Death spiral? Obamacare insurers may be having ‘best year’ yet under ACA


New data on the improving finances of the nation’s individual insurers are calling into question repeated Republican claims that Obamacare marketplaces are collapsing under the Affordable Care Act.

For months, Republican leaders from President Donald Trump and Health and Human Services Secretary Tom Price to House Speaker Paul Ryan have said Obamacare was crumbling under its own weight and could not be saved. And this week, when HHS announced a 38 percent decline in the number of insurers that want to offer coverage next year in states that use the federal marketplace, Price said, “The situation has never been more dire.”

But new research released Monday by the Kaiser Family Foundation shows that profitability and other financial measures for individual insurers have dramatically improved over the last year.

"Now it looks like they're on track to be profitable and that they're actually having the best year that they've had since the ACA began," said Cynthia Cox, associate director of health reform at Kaiser.

The share of premiums paid out as medical claims by individual insurers fell to 75 percent in the first quarter of 2017, down from 86 percent in the first three months of 2016 and 88 percent in the first quarter of 2015.

In addition, average monthly premium income exceeded monthly per-enrollee medical claims by roughly $100 in the first quarter of 2017, Kaiser reported. That’s up from about $48 in the first quarter of 2016 and just over $36 in the first quarter of 2015.

Throughout their push to repeal the Affordable Care Act, Republicans have said the market troubles in some areas were proof that Obamacare was unraveling and legislative change was needed. In a pair of tweets on May 4, Trump declared that ObamaCare was “dead” and the individual market was in a “Death spiral!,” in which insurance offerings disappear as premium hikes force all but the sickest to drop coverage.

Cox disputed that assessment: “There’s not really signs of a death spiral here,” she said.

President Trump says he is moving on from the congressional health care bill after Speaker Paul Ryan failed to gather enough votes to pass it through the House of Representatives. In a statement after the bill's failure was announced, the presiden

The report, based on insurers' first-quarter financial reports filed with the National Association of Insurance Commissioners and compiled by Mark Farrah Associates, comes as Senate Majority Leader Mitch McConnell struggles to find 50 votes to pass his Obamacare repeal legislation. Facing opposition from some conservatives, he has expressed a willingness to negotiate with Democrats on a legislative fix of the ACA as Republicans try to re-draft their legislation and move forward next week.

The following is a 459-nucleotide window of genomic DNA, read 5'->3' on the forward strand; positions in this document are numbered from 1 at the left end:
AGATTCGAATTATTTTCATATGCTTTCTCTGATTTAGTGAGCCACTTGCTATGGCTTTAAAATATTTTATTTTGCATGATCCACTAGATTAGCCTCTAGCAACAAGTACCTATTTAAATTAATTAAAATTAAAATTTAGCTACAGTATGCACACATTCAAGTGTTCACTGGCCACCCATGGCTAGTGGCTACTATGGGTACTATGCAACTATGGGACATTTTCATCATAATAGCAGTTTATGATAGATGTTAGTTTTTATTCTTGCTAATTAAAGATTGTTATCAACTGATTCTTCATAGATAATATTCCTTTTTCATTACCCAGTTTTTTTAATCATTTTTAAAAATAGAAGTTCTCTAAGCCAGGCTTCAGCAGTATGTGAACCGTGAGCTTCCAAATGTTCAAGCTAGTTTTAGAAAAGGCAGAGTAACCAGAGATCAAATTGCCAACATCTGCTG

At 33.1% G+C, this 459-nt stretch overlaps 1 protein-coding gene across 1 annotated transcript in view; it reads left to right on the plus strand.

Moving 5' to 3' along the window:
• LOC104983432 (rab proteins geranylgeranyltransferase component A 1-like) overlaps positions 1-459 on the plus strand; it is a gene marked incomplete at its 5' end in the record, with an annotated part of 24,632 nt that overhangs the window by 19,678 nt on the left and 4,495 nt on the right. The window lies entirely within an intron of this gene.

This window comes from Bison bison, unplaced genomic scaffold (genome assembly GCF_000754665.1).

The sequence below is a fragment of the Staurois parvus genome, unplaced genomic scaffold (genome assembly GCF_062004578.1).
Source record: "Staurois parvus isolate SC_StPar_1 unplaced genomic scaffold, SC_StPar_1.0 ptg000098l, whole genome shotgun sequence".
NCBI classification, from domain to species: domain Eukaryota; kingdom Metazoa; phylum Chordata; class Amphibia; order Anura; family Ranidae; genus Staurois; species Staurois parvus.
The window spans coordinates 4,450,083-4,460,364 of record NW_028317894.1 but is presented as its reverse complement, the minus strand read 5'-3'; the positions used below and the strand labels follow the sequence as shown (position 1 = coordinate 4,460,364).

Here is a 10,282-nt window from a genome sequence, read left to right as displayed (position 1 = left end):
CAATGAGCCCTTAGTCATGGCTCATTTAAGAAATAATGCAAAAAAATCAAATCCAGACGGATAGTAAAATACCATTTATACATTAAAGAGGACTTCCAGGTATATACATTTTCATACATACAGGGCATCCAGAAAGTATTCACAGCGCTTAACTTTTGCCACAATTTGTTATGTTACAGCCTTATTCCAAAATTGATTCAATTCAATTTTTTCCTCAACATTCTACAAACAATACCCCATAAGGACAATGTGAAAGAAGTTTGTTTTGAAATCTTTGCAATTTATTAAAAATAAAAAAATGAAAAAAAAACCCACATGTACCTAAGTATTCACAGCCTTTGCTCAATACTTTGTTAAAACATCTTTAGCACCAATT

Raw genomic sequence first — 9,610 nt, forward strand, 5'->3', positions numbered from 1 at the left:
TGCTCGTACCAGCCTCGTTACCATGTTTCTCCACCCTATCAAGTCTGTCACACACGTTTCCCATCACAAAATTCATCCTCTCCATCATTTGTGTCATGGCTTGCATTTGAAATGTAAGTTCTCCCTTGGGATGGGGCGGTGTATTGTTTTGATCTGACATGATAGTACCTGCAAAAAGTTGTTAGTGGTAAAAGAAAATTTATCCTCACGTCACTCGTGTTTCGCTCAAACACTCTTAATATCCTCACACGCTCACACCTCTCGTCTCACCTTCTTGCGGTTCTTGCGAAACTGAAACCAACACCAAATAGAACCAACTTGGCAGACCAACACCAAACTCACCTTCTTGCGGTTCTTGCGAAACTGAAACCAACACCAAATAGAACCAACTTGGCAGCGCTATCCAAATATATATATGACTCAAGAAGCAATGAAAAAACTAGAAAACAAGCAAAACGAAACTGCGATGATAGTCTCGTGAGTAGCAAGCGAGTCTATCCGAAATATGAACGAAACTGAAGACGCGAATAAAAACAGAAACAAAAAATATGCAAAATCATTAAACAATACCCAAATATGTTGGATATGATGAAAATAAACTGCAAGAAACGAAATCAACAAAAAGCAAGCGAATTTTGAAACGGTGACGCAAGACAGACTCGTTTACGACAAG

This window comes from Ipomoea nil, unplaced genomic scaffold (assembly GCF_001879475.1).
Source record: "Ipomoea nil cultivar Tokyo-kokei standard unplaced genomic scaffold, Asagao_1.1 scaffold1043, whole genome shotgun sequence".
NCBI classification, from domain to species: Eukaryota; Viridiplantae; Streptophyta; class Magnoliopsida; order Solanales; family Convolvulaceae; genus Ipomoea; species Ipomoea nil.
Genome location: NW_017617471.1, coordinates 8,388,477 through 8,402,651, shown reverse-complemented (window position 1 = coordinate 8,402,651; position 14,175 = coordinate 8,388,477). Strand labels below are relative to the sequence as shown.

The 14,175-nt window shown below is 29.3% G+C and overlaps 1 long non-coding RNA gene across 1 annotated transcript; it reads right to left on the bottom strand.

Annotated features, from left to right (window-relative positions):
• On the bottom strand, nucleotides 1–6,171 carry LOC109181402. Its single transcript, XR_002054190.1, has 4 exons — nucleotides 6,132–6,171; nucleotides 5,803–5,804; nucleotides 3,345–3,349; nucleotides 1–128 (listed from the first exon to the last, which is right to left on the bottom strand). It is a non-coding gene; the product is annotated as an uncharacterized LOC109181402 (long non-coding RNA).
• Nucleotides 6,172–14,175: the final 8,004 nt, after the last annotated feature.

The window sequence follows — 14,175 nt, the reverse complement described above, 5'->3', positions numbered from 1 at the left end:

But Monday's report could make across-the-aisle appeals more difficult, as the data indicates insurers could be on the verge of righting their financial ship.

In a letter to McConnell on Monday, four Democratic senators — Charles Schumer of New York, Debbie Stabenow of Michigan, Richard Durbin of Illinois and Patty Murray of Washington — urged McConnell make "common sense reforms" such as guaranteeing the cost-sharing payments, creating a permanent reinsurance program and finding solutions for areas without insurers.

Certainly, some marketplaces remain under enormous pressure. Far fewer people than originally expected enrolled into marketplace coverage and those who did were sicker, older and more costly than insurers expected. As losses mounted, insurers sharply increased premiums in 2017, making coverage unaffordable for many as enrollment slipped. Some insurers exited unprofitable markets altogether, leaving 38 rural counties in Ohio, Indiana and Nevada with the possibility of no coverage options next year, according to Kaiser. Five states — Alabama, Alaska, Oklahoma, South Carolina and Wyoming — have only one insurer offering marketplace coverage this year.

The Trump administration added to insurers’ problems by relaxing enforcement of Obamacare’s individual mandate and refusing to reimburse insurers for billions of dollars of financial assistance, known as cost-saving reductions, that go to low-income plan members.

An analysis by the Oliver Wyman consulting firm estimated that up to two-thirds of insurer rate increases for 2018 “will be due to the uncertainty surrounding these two market influences” and the Congressional Budget Office estimates premiums will increase 20 percent next year if the individual mandate is not enforced.

Blue Cross Blue Shield of North Carolina, which has more than 500,000 individual policy holders, wants to increase rates on their Obamacare plans by an average of 23 percent next year.

Speaking in Washington, DC at a recent Bipartisan Policy Center panel discussion, J. Brad Wilson, President and CEO of BCBS North Carolina said, “Over 50 percent of that increase is attributable to the uncertainty of CSRs.”

The industry trade group America's Health Insurance Plans would not comment on the report.